Online teaching is growing at a rapid pace. To meet the increasing demand of online education, many courses have been designed to enable the instructor to be more of a facilitator rather than an active participant in the classroom space (Ragan, 2009). However, building an active, student-centered learning environment in online classes is needed to prevent instructors from becoming stagnant and to motivate and inspire them to take on a variety of roles as the students’ “guide, facilitator, and teacher” (Ragan, 2009, p. 6). This article will discuss the unique needs of the online student and suggest three strategies to meet these needs through effective, innovative online instruction.
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Student retention is an ongoing challenge to online educators. While there is great variation in retention rates across programs and institutions, online retention rates tend to be significantly lower than those in the face-to-face environment. However, not all online educators struggle with student retention. Kari Frisch, a communications professor at Central Lakes College, has consistent retention rates of around 95 percent in her online courses, which include interpersonal communication, intercultural communication, mass communication, and online social networking. In an interview with Online Classroom, Frisch talked about the factors that she believes help her achieve such high retention rates.
Developing an online course based on an existing face-to-face course requires more than learning how to use the technology and loading the material into the learning management system because, as Catherine Nameth, education outreach coordinator at the University of California-Los Angeles, says, “not everything will transfer directly from the face-to-face environment to the online environment.” This transition requires the instructor to rethink and reconfigure the material and anticipate students’ needs.
Technology enables students to connect with each other, the instructor, and the content. However, distractions—in the form of real-time electronic conversations and a barrage of dozens of commercial and personal interjections—can be omnipresent. Perhaps the online instructor needs to provide his/her own steady stream of engagement that can serve to interrupt (at least temporarily) the flow of extraneous information that competes for both time and focus.
In order to effectively establish and maintain an active learning community, the instructor must establish his or her teaching persona and maintain it throughout the course, says Bill Phillips, an instructional designer at the University of Central Florida. Unlike in a face-to-face classroom, one’s persona in the online classroom needs to be deliberately incorporated into course design.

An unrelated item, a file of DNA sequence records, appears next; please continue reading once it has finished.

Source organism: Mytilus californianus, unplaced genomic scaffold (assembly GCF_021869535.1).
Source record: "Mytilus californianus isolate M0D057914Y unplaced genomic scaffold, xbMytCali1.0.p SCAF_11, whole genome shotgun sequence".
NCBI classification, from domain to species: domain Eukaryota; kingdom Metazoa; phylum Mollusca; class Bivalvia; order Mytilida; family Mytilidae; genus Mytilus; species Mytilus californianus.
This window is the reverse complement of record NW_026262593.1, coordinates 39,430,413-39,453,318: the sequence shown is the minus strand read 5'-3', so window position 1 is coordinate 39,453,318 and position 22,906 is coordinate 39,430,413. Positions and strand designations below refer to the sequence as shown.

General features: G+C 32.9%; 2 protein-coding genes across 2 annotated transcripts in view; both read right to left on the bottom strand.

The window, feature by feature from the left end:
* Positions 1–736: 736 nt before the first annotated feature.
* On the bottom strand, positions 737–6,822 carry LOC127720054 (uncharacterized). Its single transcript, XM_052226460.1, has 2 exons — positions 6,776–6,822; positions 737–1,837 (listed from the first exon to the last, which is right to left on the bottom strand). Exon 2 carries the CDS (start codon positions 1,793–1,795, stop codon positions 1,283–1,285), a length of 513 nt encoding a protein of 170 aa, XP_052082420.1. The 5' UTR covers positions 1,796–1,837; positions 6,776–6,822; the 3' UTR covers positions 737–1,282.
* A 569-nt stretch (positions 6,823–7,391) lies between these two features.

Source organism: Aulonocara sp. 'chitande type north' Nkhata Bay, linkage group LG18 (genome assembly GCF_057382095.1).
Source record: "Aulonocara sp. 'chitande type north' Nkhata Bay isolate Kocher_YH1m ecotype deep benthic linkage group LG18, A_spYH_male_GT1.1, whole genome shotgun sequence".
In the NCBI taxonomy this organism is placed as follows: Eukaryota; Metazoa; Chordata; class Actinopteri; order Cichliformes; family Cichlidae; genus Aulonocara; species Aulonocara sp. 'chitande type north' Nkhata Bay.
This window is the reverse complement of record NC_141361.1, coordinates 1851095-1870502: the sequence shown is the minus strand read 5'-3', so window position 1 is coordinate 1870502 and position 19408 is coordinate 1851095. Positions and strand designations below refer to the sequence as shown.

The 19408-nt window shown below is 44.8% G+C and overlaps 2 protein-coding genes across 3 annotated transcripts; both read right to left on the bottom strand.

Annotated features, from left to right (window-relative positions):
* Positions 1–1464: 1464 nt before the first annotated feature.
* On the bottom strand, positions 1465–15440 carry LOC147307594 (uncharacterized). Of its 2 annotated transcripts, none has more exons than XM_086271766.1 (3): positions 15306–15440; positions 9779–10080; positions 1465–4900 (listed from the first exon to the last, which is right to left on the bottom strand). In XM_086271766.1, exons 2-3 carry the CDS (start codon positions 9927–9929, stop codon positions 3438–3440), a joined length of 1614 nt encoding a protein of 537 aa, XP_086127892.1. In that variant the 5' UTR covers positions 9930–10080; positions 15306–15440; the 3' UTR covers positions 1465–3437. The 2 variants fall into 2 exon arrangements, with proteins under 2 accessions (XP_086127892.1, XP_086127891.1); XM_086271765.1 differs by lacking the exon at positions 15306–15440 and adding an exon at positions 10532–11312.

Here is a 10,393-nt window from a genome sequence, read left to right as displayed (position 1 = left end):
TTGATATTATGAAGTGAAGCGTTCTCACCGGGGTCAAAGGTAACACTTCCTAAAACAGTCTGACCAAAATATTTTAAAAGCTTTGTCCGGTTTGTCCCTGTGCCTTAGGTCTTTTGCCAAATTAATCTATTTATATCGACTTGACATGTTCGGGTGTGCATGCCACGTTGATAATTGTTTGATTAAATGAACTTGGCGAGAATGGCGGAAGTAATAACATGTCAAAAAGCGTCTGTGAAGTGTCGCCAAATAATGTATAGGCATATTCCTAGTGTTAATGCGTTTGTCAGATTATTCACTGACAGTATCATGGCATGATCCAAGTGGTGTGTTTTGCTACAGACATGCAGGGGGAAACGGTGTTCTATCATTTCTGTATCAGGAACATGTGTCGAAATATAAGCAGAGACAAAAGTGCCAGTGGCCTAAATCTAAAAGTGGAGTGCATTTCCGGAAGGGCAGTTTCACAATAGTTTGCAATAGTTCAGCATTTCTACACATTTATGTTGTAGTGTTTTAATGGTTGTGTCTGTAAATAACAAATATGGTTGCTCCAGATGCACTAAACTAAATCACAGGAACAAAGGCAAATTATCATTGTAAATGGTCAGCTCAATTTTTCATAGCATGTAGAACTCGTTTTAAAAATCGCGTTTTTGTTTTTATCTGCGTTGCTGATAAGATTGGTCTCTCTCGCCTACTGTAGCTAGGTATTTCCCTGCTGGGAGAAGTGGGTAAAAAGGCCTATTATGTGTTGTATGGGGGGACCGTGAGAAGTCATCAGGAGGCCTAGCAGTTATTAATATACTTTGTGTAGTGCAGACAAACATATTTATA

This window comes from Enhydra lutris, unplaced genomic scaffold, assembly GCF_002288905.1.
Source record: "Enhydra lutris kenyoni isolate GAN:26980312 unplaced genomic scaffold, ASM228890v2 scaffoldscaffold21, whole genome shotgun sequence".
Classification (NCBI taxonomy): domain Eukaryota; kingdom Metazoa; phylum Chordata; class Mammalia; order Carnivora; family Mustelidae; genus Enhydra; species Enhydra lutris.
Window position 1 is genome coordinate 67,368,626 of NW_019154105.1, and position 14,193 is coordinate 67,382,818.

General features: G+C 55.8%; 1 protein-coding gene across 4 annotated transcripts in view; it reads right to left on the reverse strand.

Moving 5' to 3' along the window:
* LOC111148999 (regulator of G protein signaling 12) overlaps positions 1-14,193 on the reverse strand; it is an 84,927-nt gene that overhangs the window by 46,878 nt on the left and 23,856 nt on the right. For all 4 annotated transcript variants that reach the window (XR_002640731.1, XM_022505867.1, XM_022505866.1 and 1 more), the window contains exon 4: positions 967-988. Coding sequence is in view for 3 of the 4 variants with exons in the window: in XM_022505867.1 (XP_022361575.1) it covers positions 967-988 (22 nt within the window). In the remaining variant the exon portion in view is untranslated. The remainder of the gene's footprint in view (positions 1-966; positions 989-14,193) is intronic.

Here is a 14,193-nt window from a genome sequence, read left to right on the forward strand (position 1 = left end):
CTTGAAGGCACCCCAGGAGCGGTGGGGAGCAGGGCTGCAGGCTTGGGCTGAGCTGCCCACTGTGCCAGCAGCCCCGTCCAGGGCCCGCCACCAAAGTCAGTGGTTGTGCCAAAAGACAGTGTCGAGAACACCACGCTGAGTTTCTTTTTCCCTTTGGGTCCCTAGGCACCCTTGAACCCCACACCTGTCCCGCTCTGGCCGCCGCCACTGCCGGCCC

Online teaching redefines the faculty member’s schedule. The feeling of being a 24/7 professor can lead to frustration. Managing one’s time as an online teacher can be a challenge. As the popularity of online education continues to grow, teaching faculty need to develop effective time management behaviors to be efficient and not just busy. Here are ten strategies I like to use:
Our courses are rolled out to online students with assignments scheduled for each week. Some of these assignments are relatively easy, meaning there will be weeks that are “light” in terms of scheduled assignments, while others will be “killer” weeks because of especially difficult assignments and/or a large number of assignments. While you need to prepare students to do all the assignments, it is especially important that you pre-assist them for those killer weeks. If you don’t do this, their anxiety can markedly increase, their involvement in and enthusiasm for the course can decrease, and you can lose them altogether.
Teaching any online class is time-consuming and can be a juggling act. The instructor must keep students engaged and motivated, adhere to a variety of deadlines, quickly answer all student emails and postings, react to in-class “emergencies,” stay on top of all school policies, and teach the subject in an easy-to-understand manner—while remaining a patient, upbeat, and constant presence through it all. This is no easy task, and while we each have developed approaches to help us, there is one often underused “tool” that online instructors can employ: the students in one’s course.
Do you have a fear of teaching an online course? Do you think that your personality will not shine through on the web? Has this stopped you from teaching online in the past? If you answered yes to one or all of these questions then you need to know that there is nothing to fear. Teaching online does not mean that you have to lose the personal touch with your students.
Like many new online instructors, Laurie Lorence, an English instructor at San Diego Community College, initially created online courses that were fairly linear and mostly text. She quickly realized that such an approach would not work for her students, particularly those in her pre-college learning courses.